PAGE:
It is interesting that for a while now the National Health Service over here has had guidelines urging that phones should only be used by kids for "essential purposes." If you have ever seen a kid stuck in that praying mantis pose with a phone in hand, you know that is not always the case. That is to say kids have been known to use smart phones for more than just calling home for a ride or checking if the teacher had sent an email.

The lead investigator in the new British study is quoted by the BBC saying, "As mobile phones are a new and widespread technology central to our lives, carrying out the study is important in order to provide the evidence base with which to inform policy and through which parents and their children can make informed life choices."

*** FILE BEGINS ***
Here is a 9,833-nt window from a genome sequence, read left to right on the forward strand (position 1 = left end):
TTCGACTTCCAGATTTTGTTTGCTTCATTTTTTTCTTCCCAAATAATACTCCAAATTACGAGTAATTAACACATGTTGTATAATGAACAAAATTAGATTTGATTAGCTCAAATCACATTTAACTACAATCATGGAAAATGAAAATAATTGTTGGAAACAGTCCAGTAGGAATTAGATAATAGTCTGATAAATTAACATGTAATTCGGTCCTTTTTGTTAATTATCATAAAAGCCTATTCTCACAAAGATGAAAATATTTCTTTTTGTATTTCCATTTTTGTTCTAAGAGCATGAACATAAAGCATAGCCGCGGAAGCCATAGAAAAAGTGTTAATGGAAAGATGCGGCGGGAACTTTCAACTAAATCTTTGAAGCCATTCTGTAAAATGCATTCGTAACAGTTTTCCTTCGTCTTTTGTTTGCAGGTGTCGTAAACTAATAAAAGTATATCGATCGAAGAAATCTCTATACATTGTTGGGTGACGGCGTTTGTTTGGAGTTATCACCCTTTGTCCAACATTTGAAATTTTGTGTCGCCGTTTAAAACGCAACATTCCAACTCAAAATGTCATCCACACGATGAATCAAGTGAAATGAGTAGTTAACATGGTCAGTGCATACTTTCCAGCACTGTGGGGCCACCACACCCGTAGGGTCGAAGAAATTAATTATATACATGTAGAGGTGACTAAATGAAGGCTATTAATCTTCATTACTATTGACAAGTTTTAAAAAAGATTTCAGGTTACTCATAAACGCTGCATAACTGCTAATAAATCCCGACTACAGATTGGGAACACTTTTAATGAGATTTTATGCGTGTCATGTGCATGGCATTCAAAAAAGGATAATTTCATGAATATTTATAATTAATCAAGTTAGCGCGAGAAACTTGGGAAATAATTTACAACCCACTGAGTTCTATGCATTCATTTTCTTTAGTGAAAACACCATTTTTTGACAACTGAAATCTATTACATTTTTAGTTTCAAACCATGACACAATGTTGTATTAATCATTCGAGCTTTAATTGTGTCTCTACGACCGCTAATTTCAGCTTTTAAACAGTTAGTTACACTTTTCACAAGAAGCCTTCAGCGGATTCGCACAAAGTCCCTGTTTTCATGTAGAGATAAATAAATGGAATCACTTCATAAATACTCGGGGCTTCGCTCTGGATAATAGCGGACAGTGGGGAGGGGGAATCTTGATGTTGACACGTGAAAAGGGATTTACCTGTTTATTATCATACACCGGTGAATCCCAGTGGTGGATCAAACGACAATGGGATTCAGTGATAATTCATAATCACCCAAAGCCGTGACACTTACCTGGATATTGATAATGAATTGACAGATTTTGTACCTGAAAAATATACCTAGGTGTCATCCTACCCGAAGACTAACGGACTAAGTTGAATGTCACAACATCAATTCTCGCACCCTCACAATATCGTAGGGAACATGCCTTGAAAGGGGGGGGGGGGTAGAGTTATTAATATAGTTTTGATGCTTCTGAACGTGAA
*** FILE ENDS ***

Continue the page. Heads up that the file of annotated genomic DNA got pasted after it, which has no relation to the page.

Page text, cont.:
What I am wondering is where they are going to find kids for the study's control group: the kids who never use phones are becoming a very rare breed.

Donors pledge $600m in S Sudan aid

BBC - Tue, 2014-05-20 07:58
Donors including the US and the UK pledge more than $600m (£360m; 440m euros) in aid to South Sudan at a conference in Norway.

CIA 'ends use of vaccine programmes'

BBC - Tue, 2014-05-20 07:46
The CIA has ended its use of vaccine programmes in its spying operations amid concerns for the safety of health workers, the White House says.

Chipotle restaurant: No guns, please

BBC - Tue, 2014-05-20 07:43
US fast-food chain Chipotle asks customers not to bring guns into its restaurants after gun advocates carried assault-style rifles into one in Texas.

Hillsborough search 'painstaking'